Propagating file locks across network

Dominick Layfield dom.layfield at
Wed Jul 11 21:10:36 GMT 2007

I expect that this issue has been debated extensively in the clustered
samba discussions, but I did a quick search of the samba-technical
archives, and couldn't find anything directly relevant.

I'm using Samba as an interface to a distributed file system.  Each
node in the filesystem has its own Samba server, and I would like to
propagate locks across the network so that Samba server B is aware
that a user on Samba server A has file f open.

The goal, ultimately, is for a user opening f on B to be informed that
another user currently has the file open.  (i.e. the Windows "File In Use" 
dialog box.)

There are two parts to this:
1. Recognizing that a file is locked on A, and
2. Making server B recognize that lock.

So my question is: how do I achieve both 1 and 2?

In regard to part 1, I can see two approaches.  First, I can have the
filesystem recognize the kernel locks that Samba applies to the file.
I.e. catch and handle the fcntl(fd, F_SETLEASE, F_WRLCK) call.  The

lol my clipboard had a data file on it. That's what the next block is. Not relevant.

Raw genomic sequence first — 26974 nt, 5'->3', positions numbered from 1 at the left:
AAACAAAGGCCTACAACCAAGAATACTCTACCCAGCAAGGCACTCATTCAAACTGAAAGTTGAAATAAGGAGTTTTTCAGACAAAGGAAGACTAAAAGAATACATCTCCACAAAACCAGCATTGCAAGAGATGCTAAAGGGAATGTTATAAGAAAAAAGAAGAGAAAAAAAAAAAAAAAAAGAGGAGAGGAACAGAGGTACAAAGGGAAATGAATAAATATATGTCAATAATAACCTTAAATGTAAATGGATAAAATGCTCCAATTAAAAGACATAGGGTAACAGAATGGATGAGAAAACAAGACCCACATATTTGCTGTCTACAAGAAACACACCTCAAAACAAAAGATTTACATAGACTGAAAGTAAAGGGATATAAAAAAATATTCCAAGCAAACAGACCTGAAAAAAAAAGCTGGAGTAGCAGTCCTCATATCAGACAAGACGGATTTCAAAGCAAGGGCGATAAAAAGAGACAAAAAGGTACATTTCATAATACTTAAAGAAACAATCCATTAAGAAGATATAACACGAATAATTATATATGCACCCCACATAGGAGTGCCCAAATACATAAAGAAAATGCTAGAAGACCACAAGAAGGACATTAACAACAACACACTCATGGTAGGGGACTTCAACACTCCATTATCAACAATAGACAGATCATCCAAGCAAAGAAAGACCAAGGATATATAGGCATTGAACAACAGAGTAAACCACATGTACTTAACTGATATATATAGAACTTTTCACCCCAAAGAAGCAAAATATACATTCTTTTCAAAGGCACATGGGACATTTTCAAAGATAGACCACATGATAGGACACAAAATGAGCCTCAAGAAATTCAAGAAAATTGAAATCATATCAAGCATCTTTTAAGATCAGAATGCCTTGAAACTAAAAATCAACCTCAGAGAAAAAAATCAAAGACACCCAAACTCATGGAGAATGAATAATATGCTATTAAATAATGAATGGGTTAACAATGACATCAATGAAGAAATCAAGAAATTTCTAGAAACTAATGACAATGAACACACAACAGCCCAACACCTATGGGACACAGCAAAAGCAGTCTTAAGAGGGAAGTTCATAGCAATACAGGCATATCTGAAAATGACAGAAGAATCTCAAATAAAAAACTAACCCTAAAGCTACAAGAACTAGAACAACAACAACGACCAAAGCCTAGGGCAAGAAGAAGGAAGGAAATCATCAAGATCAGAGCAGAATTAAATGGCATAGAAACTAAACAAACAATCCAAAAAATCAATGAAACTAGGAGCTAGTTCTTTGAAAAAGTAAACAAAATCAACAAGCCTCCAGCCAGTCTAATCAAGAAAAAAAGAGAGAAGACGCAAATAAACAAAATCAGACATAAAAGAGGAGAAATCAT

second approach would be to monitor Samba's locking.tdb file.

The former would be much cleaner: no need for the distributed
filesystem to be aware of anything outside of its own mount-point, or
really even to be explicitly Samba-aware at all.  But in this case,
there is a lot less information available about the lock.

The latter approach (monitoring locking.tdb) is uglier, but at least
complete lock information is available.  Having said that, I haven't
thought through the details.  Presumably I would have a thread that
used inotify/select/poll or somesuch to wait for locking.tdb to be
modified, and then would use a library routine to parse the file.
Seems inefficient, though.

In regard to part 2 (making second server recognize the lock), I'm
even more lost at sea.  If I get a (posix) write-lock on the file
(from a non-samba process), then Samba just treats this as an "access
denied".  Alternatively, with a Linux lease write-lock, Samba just
waits for the lease to be released.  Either way, a Windows user
doesn't get an intelligible error.  So propagating the lock via the
available kernel locking mechanisms seems    to be a non-starter.

That leaves the locking.tdb file.  Is there a way for an external
process to add an entry into locking.tdb?  (And if so, will smbd
recognize it?  i.e. does smbd actually read information from locking.tdb, or is 
this just an smbd output?)

If anyone has any thoughts or suggestions, I really appreciate some
help.  I'm still highly ignorant of Samba internals.


-- Dominick

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